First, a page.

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Theodore Roosevelt (1858–1919). Through the Brazilian Wilderness. 1914.

Page 125

but whether they had themselves built these nests, or had taken old nests and added to or modified them, we could not tell. There was so much of interest all along the banks that we were continually longing to stop and spend days where we were. Mixed flocks of scores of cormorants and darters covered certain trees, both at sunset and after sunrise. Although there was no deep forest, merely belts or fringes of trees along the river, or in patches back of it, we frequently saw monkeys in this riverine tree-fringe—active common monkeys and black howlers of more leisurely gait. We saw caymans and capybaras sitting socially near one another on the sandbanks. At night we heard the calling of large flights of tree-ducks. These were now the most common of all the ducks, although there were many muscovy ducks also. The evenings were pleasant and not hot, as we sat on the forward deck; there was a waxing moon. The screamers were among the most noticeable birds. They were noisy; they perched on the very tops of the trees, not down among the branches; and they were not shy. They should be carefully protected by law, for they readily become tame, and then come familiarly round the houses. From the steamer we now and then saw beautiful orchids in the trees on the river bank.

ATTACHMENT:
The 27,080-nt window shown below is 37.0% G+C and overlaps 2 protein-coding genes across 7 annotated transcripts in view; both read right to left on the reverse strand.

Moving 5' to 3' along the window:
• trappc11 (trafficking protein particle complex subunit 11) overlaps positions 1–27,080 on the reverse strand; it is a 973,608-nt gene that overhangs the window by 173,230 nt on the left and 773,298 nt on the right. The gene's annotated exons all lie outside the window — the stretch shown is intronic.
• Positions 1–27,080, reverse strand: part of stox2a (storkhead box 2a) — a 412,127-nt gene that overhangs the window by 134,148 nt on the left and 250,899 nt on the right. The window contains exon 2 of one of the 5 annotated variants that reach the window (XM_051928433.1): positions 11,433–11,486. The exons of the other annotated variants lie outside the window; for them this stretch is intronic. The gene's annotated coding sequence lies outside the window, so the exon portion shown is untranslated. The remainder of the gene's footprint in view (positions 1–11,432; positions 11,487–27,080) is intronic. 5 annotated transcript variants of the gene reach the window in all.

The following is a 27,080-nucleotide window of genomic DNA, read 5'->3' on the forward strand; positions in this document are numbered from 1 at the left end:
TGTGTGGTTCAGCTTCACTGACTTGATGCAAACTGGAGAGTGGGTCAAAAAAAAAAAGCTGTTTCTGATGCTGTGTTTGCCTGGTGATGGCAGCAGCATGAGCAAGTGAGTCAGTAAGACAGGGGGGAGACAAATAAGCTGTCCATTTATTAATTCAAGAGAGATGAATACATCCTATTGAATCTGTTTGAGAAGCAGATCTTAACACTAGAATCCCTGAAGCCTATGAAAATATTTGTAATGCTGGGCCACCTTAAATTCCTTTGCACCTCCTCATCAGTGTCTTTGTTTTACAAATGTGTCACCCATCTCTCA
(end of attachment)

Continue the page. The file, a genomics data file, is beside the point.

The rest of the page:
One afternoon we stopped at the home buildings or headquarters of one of the great outlying ranches of the Brazil Land and Cattle Company, the Farquahar syndicate, under the management of Murdo Mackenzie—than whom we have in the United States no better citizen or more competent cattleman. On this ranch there are some seventy thousand head of stock. We were warmly